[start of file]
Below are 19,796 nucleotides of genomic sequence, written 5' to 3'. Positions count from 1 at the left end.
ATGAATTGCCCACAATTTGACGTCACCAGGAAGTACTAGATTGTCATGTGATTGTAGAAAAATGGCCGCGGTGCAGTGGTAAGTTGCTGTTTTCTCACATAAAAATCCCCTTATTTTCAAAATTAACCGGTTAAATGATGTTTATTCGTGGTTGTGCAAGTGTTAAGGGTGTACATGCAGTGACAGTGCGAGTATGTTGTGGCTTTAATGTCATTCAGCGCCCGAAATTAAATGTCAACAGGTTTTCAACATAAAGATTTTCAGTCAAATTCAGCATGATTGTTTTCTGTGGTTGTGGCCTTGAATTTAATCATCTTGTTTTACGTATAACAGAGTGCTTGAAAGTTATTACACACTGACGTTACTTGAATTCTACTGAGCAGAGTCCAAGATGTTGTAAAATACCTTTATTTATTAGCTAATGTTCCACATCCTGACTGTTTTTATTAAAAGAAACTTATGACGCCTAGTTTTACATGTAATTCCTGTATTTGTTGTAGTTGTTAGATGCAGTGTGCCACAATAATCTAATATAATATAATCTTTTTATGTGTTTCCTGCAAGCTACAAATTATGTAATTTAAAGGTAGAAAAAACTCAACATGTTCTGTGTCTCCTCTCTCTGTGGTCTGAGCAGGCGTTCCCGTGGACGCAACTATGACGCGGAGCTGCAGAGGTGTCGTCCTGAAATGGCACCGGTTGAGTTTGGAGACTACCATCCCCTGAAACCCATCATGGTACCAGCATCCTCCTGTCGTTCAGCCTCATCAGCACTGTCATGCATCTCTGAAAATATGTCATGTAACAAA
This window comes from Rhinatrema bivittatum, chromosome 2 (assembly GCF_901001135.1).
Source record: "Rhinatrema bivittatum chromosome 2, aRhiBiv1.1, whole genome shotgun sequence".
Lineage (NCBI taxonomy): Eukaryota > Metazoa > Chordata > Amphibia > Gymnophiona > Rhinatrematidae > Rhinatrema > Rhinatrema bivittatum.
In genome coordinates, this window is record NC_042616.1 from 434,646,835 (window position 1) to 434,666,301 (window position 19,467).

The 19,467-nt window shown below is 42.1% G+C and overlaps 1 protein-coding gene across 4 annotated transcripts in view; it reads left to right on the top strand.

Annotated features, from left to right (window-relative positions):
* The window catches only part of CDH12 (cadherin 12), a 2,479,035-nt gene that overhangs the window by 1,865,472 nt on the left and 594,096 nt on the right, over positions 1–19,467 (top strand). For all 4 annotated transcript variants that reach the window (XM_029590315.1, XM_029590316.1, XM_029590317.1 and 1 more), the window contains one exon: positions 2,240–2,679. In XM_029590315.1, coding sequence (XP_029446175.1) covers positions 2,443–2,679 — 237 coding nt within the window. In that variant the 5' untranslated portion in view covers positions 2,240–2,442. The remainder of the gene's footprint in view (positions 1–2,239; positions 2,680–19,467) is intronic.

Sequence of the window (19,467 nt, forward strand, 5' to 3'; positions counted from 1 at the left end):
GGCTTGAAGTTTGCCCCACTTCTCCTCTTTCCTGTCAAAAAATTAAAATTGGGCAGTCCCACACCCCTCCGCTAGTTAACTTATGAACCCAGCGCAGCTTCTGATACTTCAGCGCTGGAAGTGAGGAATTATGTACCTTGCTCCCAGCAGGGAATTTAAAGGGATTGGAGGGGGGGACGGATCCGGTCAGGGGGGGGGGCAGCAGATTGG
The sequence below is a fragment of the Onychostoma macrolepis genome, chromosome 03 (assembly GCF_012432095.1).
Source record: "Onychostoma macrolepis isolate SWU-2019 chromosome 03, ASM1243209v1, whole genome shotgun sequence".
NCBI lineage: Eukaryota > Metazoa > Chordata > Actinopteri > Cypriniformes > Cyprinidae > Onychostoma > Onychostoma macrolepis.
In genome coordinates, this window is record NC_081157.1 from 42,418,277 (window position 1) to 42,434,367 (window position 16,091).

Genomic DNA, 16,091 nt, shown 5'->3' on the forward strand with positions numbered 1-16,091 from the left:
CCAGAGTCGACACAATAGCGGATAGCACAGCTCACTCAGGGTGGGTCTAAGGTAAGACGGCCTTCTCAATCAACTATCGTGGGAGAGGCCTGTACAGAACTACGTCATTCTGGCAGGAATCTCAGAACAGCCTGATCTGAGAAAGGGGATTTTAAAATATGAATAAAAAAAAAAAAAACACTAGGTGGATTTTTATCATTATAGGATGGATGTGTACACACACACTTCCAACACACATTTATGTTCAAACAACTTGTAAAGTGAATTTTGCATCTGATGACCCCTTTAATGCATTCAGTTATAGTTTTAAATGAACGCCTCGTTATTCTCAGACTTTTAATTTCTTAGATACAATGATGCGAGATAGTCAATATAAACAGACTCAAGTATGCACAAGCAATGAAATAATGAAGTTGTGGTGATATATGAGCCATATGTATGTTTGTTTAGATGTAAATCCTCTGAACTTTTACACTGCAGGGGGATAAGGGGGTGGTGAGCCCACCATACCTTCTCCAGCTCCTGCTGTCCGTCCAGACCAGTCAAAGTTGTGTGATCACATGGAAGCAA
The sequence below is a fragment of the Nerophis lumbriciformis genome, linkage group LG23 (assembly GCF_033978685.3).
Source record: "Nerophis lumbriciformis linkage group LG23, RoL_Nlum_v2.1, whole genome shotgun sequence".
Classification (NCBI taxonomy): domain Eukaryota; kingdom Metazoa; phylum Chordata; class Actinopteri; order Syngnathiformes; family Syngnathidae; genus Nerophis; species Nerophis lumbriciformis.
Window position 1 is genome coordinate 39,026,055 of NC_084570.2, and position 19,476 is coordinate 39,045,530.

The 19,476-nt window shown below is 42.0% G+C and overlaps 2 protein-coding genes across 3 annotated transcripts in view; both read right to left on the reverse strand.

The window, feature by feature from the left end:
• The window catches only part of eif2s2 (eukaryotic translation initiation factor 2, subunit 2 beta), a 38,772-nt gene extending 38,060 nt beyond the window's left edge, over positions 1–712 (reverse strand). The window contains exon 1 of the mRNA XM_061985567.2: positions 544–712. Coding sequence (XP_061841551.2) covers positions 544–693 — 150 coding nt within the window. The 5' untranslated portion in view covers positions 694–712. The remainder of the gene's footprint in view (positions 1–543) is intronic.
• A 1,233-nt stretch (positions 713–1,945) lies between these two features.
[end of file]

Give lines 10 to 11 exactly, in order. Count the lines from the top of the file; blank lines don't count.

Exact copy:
Sequence of the window (19,467 nt, forward strand, 5' to 3'; positions counted from 1 at the left end):
GGCTTGAAGTTTGCCCCACTTCTCCTCTTTCCTGTCAAAAAATTAAAATTGGGCAGTCCCACACCCCTCCGCTAGTTAACTTATGAACCCAGCGCAGCTTCTGATACTTCAGCGCTGGAAGTGAGGAATTATGTACCTTGCTCCCAGCAGGGAATTTAAAGGGATTGGAGGGGGGGACGGATCCGGTCAGGGGGGGGGGCAGCAGATTGG